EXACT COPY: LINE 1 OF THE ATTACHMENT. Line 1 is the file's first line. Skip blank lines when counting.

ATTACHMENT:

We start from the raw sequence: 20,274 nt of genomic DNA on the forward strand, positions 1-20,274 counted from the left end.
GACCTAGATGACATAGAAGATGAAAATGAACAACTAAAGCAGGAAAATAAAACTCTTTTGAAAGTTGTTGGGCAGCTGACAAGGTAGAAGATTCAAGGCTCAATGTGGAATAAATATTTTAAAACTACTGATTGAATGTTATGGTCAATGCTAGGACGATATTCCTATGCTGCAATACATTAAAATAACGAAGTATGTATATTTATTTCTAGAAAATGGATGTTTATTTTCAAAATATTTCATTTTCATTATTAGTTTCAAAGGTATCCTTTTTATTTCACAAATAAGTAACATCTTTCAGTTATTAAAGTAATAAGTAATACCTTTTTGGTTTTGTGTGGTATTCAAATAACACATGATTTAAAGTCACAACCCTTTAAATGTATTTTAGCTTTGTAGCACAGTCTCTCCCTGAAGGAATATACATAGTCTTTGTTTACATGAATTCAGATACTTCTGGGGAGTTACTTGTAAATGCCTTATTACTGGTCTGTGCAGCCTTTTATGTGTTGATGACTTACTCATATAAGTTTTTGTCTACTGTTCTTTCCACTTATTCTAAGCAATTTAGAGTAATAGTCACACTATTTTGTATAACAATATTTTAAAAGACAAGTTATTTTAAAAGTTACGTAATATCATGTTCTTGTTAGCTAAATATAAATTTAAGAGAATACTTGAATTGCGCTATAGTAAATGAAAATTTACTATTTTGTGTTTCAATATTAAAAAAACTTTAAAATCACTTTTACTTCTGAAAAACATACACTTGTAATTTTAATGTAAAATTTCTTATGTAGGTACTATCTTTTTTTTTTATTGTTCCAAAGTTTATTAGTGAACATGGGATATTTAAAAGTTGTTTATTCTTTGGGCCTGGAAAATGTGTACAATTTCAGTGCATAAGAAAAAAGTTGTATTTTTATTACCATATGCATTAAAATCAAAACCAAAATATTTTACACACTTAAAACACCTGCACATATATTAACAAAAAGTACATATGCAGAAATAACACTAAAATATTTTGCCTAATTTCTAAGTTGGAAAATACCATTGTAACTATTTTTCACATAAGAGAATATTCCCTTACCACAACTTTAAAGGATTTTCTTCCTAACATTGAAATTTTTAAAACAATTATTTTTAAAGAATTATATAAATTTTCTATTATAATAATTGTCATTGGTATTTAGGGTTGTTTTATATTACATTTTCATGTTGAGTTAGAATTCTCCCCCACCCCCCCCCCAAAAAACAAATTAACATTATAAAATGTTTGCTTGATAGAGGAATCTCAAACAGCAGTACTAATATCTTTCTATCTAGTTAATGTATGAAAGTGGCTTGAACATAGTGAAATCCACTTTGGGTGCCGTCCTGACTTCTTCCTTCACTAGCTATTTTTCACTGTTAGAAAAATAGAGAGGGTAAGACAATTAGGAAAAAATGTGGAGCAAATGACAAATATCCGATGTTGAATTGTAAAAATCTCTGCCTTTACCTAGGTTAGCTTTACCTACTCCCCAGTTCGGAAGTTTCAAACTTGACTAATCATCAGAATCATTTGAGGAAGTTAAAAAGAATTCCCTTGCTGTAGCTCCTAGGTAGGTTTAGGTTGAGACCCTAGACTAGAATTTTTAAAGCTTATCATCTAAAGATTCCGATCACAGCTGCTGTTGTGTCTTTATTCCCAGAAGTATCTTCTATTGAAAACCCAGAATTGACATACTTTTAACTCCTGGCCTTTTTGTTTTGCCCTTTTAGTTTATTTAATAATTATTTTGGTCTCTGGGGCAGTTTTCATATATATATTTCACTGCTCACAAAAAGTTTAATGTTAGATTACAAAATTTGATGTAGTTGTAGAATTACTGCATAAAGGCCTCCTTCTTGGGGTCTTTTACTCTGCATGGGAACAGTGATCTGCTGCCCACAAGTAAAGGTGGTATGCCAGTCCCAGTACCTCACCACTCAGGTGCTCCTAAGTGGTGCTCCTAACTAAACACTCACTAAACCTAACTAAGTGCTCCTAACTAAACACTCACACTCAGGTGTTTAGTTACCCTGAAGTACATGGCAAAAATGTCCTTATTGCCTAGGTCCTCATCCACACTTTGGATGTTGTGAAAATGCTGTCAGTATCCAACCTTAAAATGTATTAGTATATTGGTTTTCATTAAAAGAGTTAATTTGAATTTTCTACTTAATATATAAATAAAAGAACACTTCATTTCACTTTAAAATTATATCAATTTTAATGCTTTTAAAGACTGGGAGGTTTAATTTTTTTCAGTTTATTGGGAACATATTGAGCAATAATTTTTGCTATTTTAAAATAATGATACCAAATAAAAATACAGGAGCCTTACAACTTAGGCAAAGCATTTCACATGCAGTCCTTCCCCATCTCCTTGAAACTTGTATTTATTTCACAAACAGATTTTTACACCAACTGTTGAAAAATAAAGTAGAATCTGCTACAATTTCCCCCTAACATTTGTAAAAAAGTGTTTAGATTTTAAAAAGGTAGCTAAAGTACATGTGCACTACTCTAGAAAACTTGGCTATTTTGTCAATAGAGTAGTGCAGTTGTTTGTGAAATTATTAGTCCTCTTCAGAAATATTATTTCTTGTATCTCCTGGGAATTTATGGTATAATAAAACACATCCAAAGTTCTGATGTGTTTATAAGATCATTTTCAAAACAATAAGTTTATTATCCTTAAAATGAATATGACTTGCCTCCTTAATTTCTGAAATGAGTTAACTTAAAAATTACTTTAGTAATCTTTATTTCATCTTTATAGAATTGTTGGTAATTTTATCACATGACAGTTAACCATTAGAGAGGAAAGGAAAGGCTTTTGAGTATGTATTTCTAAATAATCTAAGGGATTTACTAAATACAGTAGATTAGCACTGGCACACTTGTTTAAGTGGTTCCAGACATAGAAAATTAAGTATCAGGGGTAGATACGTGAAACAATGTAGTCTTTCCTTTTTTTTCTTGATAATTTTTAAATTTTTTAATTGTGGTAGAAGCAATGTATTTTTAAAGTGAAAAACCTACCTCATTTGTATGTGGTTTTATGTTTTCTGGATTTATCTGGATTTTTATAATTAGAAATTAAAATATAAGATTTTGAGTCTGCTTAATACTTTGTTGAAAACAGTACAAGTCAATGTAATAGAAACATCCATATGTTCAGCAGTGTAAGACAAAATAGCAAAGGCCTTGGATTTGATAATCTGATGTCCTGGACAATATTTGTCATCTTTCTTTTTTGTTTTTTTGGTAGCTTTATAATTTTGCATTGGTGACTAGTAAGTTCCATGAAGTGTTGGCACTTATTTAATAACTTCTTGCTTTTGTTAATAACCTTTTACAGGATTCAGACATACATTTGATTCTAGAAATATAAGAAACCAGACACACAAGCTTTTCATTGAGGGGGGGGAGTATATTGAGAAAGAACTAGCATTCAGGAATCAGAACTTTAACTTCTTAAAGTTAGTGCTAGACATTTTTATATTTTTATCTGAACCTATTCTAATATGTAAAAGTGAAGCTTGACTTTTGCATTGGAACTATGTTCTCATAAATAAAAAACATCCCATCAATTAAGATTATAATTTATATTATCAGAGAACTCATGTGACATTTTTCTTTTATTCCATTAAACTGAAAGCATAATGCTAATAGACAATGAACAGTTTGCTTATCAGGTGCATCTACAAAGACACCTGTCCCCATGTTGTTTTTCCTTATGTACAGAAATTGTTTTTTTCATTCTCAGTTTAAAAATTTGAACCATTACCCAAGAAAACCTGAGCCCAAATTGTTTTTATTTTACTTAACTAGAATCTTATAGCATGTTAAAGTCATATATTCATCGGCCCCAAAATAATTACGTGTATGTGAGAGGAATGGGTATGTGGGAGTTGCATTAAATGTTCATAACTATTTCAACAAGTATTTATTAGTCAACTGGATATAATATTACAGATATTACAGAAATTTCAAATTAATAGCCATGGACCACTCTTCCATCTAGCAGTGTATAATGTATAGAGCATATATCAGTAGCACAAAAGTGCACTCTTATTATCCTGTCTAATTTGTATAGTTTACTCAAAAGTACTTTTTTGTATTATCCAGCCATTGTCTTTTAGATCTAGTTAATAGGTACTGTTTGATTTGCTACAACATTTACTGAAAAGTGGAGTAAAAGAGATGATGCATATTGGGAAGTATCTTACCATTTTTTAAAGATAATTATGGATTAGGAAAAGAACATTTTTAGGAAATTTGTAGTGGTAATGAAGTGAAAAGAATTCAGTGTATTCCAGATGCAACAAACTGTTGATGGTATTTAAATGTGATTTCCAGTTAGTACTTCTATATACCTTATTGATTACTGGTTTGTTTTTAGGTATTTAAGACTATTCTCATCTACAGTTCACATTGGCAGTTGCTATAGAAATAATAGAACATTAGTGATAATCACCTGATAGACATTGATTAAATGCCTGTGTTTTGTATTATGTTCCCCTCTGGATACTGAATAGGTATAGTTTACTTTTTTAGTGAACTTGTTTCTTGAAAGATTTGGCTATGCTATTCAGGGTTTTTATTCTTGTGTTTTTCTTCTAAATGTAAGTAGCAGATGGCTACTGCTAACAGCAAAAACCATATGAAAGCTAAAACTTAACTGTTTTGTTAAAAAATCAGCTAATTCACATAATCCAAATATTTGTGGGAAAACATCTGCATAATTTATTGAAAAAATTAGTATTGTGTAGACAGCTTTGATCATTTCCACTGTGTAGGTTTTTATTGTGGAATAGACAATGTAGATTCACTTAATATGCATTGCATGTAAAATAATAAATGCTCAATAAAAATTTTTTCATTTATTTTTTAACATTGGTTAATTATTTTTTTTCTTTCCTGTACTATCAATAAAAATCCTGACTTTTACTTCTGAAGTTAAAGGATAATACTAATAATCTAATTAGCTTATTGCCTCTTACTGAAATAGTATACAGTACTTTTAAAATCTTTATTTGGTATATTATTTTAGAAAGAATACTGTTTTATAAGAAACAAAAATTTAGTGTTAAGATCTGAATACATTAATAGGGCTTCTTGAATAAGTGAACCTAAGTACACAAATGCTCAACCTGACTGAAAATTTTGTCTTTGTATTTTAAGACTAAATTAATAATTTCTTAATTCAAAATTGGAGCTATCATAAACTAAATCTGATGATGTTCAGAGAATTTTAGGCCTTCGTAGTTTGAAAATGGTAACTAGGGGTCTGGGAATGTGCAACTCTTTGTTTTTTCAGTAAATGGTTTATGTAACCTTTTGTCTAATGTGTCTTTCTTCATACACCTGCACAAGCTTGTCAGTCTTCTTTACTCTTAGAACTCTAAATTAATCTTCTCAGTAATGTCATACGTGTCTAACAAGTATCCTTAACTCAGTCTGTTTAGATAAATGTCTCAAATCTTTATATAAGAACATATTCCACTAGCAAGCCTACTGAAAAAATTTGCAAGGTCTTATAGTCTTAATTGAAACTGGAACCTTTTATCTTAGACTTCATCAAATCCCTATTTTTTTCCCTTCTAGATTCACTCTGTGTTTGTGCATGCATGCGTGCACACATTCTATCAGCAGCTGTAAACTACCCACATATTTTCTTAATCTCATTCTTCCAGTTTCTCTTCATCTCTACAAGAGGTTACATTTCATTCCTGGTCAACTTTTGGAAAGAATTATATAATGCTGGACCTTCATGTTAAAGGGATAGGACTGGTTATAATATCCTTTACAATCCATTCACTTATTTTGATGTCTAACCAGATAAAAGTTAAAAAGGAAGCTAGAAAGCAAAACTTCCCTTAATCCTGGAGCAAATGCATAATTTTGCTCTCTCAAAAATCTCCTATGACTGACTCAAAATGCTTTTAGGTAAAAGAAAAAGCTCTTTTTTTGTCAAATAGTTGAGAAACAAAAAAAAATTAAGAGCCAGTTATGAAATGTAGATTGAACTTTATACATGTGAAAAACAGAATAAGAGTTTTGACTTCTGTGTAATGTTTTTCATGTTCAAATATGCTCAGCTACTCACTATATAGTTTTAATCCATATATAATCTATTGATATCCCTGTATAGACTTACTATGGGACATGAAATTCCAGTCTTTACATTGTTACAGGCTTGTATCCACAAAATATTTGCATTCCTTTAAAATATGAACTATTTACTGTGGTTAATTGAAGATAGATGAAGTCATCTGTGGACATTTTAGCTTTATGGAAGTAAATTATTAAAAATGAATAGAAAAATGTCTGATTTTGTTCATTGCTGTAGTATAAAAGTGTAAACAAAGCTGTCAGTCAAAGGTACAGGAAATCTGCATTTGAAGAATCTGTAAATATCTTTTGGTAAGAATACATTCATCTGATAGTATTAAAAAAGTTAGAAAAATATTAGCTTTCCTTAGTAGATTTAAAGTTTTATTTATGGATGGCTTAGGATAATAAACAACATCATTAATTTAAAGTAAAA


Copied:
We start from the raw sequence: 20,274 nt of genomic DNA on the forward strand, positions 1-20,274 counted from the left end.